Sergei Yastrzhembsky, aide to Russia's President Vladimir Putin, addressed a roundtable in Brussels to comment on the controversy.
Russia previously disproved the suspicions, he said to a Novosti reporter.
As soon as Yandarbiev found refuge in Qatar, Russia demanded him extradited as international terrorist. The host country's authorities flatly refused to do that.
Notable for links with the Al-Qaeda and other Muslim extremist organizations, Zelimkhan Yandarbiev was on an United Nations black list of international terrorists together with Shamil Basayev, the most notorious of Chechen terrorists. Yandarbiev was on the Russian and international "wanted" lists, stressed Mr. Yastrzhembsky.
The three Russians - all in Qatar on business missions - were detained on the Russian ambassadorial premises in Doha in the small hours February 19. One of them was eventually released, and is now staying at the embassy.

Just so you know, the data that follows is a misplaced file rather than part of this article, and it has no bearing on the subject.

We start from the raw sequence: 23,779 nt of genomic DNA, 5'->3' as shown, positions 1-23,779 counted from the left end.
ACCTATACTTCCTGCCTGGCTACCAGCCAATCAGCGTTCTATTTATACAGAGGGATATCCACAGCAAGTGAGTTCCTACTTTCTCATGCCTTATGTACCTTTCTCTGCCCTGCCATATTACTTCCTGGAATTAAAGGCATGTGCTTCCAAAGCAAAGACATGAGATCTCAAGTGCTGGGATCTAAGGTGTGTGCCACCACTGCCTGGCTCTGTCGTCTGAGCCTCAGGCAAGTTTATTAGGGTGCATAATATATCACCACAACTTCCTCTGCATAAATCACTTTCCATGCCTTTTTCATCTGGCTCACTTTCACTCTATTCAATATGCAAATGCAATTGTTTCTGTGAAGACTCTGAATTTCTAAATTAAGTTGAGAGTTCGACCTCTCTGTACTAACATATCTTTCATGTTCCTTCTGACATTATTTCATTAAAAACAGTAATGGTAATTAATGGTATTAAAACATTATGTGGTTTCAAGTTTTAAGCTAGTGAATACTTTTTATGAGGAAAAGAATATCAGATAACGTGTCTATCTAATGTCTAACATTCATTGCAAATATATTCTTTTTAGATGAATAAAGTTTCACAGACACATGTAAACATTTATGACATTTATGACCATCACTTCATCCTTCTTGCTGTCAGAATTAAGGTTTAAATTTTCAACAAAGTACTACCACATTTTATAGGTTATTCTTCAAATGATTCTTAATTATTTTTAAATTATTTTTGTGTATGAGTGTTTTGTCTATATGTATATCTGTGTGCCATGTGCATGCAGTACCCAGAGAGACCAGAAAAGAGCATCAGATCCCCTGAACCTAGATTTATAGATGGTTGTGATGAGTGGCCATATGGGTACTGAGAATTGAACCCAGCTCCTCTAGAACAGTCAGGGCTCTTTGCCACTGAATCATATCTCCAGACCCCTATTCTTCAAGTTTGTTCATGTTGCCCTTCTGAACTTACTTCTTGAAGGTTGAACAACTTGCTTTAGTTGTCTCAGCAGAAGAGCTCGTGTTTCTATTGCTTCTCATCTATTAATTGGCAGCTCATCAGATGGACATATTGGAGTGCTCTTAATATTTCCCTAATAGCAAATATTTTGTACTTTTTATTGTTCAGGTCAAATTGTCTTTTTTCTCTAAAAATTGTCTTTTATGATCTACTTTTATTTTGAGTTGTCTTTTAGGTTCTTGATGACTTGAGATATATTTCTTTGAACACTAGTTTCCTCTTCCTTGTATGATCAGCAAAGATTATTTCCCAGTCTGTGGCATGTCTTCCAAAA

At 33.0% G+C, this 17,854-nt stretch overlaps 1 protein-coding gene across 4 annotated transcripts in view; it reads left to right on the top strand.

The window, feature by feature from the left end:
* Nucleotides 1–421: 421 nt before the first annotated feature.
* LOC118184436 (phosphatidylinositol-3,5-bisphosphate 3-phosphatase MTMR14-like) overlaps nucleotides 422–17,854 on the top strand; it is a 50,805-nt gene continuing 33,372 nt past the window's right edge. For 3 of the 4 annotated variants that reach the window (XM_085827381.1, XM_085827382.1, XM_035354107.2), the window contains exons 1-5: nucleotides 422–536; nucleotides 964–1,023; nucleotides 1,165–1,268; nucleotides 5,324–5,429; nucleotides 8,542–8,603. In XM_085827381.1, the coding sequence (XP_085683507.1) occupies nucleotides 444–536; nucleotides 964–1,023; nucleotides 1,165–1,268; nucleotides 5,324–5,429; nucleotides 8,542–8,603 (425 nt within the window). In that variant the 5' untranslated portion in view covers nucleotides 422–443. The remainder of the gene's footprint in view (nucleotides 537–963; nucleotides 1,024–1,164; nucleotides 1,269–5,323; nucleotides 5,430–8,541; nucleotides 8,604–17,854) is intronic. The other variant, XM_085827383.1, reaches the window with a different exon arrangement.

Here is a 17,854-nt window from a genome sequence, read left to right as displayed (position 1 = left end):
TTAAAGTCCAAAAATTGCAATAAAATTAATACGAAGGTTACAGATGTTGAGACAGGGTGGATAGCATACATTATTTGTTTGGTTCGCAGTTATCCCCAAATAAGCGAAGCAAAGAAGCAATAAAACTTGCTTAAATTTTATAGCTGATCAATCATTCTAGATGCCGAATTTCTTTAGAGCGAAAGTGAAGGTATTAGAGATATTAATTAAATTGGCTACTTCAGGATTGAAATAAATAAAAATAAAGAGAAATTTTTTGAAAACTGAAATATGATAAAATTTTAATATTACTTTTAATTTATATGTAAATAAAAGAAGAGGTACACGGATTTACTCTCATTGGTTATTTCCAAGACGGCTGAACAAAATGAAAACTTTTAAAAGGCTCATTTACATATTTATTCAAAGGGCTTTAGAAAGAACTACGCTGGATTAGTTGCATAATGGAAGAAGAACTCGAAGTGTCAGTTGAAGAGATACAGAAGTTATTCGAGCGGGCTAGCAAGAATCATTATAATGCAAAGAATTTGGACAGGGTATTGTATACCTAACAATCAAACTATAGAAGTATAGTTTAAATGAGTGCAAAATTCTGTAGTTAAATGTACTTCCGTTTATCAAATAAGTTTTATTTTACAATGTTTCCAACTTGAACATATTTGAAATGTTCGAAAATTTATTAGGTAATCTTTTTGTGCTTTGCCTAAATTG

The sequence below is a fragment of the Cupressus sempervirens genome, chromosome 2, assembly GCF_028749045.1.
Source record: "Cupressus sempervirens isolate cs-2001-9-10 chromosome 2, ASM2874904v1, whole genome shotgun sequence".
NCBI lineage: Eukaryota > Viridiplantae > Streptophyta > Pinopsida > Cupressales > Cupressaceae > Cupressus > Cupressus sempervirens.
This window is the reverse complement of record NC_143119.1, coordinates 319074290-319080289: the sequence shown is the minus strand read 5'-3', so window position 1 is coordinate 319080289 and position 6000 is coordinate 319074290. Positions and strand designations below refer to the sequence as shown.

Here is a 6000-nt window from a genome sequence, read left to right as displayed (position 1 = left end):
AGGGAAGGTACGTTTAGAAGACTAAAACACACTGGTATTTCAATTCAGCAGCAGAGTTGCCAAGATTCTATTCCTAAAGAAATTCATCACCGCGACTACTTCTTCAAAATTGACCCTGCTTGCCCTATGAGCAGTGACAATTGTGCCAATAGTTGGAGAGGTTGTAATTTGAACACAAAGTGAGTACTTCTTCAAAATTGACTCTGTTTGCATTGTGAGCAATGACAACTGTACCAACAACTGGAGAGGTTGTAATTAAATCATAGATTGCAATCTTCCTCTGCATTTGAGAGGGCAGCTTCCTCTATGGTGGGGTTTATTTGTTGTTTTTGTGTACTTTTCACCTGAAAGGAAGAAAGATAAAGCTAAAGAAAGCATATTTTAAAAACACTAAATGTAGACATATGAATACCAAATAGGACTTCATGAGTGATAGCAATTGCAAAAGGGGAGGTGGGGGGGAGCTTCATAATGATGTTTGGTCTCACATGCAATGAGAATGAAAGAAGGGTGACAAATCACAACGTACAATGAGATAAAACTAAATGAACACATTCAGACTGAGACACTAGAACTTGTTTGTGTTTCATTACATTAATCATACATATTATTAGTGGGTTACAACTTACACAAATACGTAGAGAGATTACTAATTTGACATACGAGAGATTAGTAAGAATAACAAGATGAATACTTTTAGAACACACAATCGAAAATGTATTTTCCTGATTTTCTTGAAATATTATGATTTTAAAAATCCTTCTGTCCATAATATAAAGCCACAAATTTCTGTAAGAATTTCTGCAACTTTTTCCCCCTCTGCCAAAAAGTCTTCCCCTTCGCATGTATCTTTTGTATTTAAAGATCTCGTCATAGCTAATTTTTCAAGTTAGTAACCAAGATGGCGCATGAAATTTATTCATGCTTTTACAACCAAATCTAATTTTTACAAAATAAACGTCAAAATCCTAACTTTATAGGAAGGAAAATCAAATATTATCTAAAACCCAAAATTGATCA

The suspects are certainly innocent, says Igor Ivanov, Russia's acting Minister of Foreign Affairs. Neither the unlucky three nor their entire country had a slightest involvement in the Yandarbiev assassination, he firmly said to newsmen.
When asked just what secret agencies the detainees were working for, Mr. Ivanov replied:
"All Russian secret services, just as their analogues throughout the world, are fighting international terrorism. All are collecting and processing information to enhance efficiency of the cause. That work has every justification and strictly complies with host countries' laws."